Yes, I admit it, this is a really lazy post. Everything in it is recycled … the reviews, the video, the gist of what I’m about to write. But it’s nearly Thanksgiving and it needs to hammered home once again. Matching turkey to wine is NOT rocket science.
Ahhh, yes! I can smell it now. The turkey and all those fixings slowly filling the house with a cacophony of aromas. I’m getting snoozy just thinking about it.
Thanksgiving, the greatest eating holiday of them all, is upon us and with it comes the endless lists of what to pair with all that stuff that you will be piling on your plate over and over again.
The LCBO Vintages release this Saturday will attract a lot of fretting buyers with various wine suggestion lists on their iPhones trying to grab that one wine that pairs so perfectly with turkey, gravy, mashed potatoes, squash, cranberry sauce, those yucky jelly things, myriad vegetable casseroles with myriad cheese sauces, Brussel sprouts (yech!), and that thing your aunty brings over every year that no one eats.
Yes, oh yes, it’s high season for popular wine writers to wax on about wine + turkey and what you should and should not be putting on the table.
Here’s the best advice EVER (and I’m quoting myself) on what wine to serve with Thanksgiving dinner. Are you ready?
Serve what you like to drink.
That’s right. Buy and serve what you enjoy drinking. It’s simple, really, because nothing matches perfectly with all that stuff that will be hitting your plate, so simply serve wines you enjoy drinking or wines that you think those around your table will enjoy and all will be right with the world.
There are no wrong suggestions, there are no right suggestions for Thanksgiving, although I tend to go local in honour of the bounty we have in our own backyard. We can at least give thanks for that.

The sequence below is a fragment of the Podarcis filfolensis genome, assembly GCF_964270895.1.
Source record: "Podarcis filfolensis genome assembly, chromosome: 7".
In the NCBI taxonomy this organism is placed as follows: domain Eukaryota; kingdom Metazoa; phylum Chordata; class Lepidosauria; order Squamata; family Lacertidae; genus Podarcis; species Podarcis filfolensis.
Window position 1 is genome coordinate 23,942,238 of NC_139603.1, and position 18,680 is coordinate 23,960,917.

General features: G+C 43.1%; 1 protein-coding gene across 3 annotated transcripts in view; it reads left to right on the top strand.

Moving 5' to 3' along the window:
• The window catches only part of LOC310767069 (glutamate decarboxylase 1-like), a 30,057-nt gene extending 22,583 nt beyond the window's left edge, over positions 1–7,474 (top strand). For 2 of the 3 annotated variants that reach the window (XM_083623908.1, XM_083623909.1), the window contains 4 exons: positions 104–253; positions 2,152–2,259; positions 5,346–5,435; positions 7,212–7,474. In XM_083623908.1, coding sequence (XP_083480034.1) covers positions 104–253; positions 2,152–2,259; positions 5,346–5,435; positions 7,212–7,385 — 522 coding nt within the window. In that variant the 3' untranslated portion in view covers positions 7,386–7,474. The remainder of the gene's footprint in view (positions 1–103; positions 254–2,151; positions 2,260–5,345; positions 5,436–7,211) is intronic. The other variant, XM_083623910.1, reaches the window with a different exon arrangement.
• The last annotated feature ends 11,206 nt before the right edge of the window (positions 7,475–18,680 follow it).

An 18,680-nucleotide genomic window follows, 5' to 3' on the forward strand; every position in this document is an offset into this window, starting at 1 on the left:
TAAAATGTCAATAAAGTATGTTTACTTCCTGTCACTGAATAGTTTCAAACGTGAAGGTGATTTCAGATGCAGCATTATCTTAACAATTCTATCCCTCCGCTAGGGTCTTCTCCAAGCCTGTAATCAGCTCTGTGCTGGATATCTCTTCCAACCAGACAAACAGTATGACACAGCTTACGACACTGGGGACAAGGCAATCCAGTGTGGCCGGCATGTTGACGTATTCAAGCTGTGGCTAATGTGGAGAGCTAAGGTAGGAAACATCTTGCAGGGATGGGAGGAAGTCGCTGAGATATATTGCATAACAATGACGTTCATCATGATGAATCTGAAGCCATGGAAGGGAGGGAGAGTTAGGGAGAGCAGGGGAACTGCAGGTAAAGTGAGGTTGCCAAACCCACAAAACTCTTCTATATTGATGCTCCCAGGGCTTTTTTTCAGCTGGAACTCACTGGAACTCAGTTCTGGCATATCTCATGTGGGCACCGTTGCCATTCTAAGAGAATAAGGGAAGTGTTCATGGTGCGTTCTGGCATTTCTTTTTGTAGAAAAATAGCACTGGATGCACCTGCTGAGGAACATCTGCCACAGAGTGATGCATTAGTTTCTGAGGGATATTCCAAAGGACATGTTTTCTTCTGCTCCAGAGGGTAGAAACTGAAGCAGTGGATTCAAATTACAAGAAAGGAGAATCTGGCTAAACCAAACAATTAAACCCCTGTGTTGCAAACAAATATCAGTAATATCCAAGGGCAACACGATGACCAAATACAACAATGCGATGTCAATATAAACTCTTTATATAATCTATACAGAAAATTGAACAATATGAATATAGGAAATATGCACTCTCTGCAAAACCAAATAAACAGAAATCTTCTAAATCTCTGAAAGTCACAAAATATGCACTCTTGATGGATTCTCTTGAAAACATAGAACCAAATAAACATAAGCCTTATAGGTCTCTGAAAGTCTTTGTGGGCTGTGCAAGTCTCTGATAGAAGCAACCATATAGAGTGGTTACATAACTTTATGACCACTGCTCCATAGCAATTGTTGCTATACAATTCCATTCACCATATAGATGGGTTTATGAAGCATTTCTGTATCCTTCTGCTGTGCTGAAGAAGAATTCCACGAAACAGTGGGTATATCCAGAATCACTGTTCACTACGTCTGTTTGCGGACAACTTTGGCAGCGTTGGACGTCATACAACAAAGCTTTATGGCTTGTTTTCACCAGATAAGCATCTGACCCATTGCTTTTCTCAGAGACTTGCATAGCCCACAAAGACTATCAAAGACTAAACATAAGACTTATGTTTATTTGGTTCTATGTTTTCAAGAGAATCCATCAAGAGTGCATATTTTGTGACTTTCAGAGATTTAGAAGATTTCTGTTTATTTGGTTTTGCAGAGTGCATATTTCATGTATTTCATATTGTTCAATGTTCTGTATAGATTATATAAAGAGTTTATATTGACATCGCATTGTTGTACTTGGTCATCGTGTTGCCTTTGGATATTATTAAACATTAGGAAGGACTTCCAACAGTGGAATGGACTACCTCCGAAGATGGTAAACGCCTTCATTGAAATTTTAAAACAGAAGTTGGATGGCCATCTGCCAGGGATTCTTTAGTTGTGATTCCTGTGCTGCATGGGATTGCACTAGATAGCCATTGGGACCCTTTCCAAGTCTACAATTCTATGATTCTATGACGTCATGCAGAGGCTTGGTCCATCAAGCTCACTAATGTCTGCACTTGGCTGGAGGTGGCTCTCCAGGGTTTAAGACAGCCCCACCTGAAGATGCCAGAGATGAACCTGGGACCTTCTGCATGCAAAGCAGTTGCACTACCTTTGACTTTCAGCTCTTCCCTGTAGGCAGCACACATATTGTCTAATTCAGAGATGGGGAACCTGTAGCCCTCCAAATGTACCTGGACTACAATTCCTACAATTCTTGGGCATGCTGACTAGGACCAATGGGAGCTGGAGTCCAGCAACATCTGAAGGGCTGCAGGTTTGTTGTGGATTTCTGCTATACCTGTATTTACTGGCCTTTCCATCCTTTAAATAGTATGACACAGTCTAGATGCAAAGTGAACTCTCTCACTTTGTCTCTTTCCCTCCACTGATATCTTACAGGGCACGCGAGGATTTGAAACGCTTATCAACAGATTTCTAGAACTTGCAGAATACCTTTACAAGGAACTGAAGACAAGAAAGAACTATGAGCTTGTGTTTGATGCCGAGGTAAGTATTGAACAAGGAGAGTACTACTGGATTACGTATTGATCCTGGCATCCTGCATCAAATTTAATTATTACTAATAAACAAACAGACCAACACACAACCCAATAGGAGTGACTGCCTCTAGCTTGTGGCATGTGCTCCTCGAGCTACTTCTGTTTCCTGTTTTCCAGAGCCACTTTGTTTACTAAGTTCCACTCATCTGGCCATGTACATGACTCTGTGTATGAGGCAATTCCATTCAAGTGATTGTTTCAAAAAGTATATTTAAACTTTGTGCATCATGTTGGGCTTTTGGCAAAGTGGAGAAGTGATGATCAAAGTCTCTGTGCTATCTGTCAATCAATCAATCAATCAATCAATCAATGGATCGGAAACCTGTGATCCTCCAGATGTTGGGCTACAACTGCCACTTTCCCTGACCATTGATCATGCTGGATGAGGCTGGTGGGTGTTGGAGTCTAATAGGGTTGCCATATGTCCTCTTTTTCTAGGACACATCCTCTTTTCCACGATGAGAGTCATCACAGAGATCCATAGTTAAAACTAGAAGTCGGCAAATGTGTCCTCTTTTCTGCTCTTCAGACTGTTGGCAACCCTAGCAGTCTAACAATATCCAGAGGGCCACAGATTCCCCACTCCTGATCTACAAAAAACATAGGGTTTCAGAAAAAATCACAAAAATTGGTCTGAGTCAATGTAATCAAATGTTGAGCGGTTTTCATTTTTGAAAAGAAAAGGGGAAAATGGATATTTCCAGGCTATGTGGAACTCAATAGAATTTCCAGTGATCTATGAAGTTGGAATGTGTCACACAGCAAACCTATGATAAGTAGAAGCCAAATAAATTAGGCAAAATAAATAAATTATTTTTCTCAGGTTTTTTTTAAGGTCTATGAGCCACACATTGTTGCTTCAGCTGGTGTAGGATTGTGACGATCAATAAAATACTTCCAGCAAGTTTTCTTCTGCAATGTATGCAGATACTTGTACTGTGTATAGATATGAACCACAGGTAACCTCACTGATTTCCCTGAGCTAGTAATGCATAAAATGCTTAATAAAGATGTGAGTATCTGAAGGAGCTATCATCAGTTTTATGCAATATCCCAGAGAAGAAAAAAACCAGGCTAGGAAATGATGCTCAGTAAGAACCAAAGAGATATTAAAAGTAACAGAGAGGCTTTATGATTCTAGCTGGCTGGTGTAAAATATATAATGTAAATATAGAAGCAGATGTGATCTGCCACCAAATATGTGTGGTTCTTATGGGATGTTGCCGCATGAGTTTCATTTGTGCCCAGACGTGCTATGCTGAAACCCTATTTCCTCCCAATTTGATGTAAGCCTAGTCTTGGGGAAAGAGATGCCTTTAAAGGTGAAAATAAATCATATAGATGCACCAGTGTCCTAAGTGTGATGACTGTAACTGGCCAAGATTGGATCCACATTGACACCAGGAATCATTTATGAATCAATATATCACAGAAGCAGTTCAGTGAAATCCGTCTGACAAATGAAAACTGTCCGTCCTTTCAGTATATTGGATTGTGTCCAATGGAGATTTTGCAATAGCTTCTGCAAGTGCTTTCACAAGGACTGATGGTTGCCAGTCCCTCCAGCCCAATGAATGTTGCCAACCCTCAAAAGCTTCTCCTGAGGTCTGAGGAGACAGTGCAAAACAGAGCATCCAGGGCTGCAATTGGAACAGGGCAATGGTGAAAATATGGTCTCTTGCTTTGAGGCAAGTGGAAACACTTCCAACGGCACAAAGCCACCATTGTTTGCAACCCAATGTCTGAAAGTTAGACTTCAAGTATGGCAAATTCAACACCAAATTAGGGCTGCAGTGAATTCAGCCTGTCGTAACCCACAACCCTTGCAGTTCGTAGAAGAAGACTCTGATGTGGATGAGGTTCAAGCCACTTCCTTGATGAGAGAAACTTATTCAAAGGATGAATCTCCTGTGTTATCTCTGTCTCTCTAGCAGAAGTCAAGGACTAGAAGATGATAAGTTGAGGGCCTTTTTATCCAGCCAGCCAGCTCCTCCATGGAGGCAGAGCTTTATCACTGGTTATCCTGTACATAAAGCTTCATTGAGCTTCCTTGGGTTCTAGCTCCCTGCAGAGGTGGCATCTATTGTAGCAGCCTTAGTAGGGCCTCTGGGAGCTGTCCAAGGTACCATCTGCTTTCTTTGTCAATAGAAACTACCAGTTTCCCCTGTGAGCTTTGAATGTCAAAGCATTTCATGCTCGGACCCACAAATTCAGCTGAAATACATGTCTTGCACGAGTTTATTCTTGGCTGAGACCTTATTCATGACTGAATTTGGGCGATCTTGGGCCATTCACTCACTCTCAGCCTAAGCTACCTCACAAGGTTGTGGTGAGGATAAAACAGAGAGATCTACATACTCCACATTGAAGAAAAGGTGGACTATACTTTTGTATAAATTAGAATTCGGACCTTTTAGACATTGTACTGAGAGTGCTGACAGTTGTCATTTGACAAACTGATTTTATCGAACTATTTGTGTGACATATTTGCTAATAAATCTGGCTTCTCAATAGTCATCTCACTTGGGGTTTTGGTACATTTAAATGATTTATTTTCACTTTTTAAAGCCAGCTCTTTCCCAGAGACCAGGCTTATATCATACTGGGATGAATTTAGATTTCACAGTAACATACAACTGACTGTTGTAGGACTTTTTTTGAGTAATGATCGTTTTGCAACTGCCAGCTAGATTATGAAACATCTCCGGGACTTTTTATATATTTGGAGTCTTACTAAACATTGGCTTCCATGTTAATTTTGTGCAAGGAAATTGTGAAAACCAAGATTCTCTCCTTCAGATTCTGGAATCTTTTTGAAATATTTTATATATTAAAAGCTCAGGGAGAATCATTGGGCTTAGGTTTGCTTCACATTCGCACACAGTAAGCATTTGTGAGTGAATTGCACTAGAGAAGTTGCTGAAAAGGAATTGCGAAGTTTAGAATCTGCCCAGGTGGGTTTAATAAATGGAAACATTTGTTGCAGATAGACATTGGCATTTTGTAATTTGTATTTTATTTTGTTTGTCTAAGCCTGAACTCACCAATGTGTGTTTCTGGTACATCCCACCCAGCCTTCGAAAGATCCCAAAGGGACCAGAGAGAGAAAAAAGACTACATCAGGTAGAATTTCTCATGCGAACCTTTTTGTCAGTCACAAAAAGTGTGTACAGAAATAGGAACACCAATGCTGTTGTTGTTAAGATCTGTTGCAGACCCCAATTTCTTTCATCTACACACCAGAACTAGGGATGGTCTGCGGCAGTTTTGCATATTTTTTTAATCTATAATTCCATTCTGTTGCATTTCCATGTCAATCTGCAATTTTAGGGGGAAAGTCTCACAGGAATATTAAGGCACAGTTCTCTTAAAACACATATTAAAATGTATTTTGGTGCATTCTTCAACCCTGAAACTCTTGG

Thanksgiving is about family, friends and comfort foods. It’s about sharing and enjoying. Don’t add stress by looking for the perfect wine for the dinner. There simply isn’t one.
Here’s what’s being released Saturday from our own backyard in Niagara:
Henry of Pelham Estate Pinot Noir 2010 ($25, 90 points) — Quite pretty and feminine on the nose with alluring cherry and raspberry with integrated spicy accents. It’s medium bodied with bright red fruits, silky tannins and subtle earth and tobacco notes. Nicely aged at this point.
Henry of Pelham Estate Riesling 2013 ($18, 91 points) — A smart Riesling that touches all the bases. A nose of lemon oil, emerging petrol, grapefruit and bees wax. It has gorgeous richness and complexity on the palate with river-rock minerality, smoke, citrus and lime zest that will just get better with age. A dandy.
Also being released, but not reviewed:
- Coffin Ridge Bone Dry Riesling 2015 ($17)
- G. Marquis The Silver Line Chardonnay 2014 ($18)
- Southbrook Triomphe Chardonnay 2014 ($23)
- Stoney Ridge Excellence Chardonnay 2011 ($18)
- Coffin Ridge Back From the Dead Red 2014 ($19)
- Creekside Estate Queenston Road Pinot Noir 2014 ($19)
- Redstone Cabernet 2013 ($20)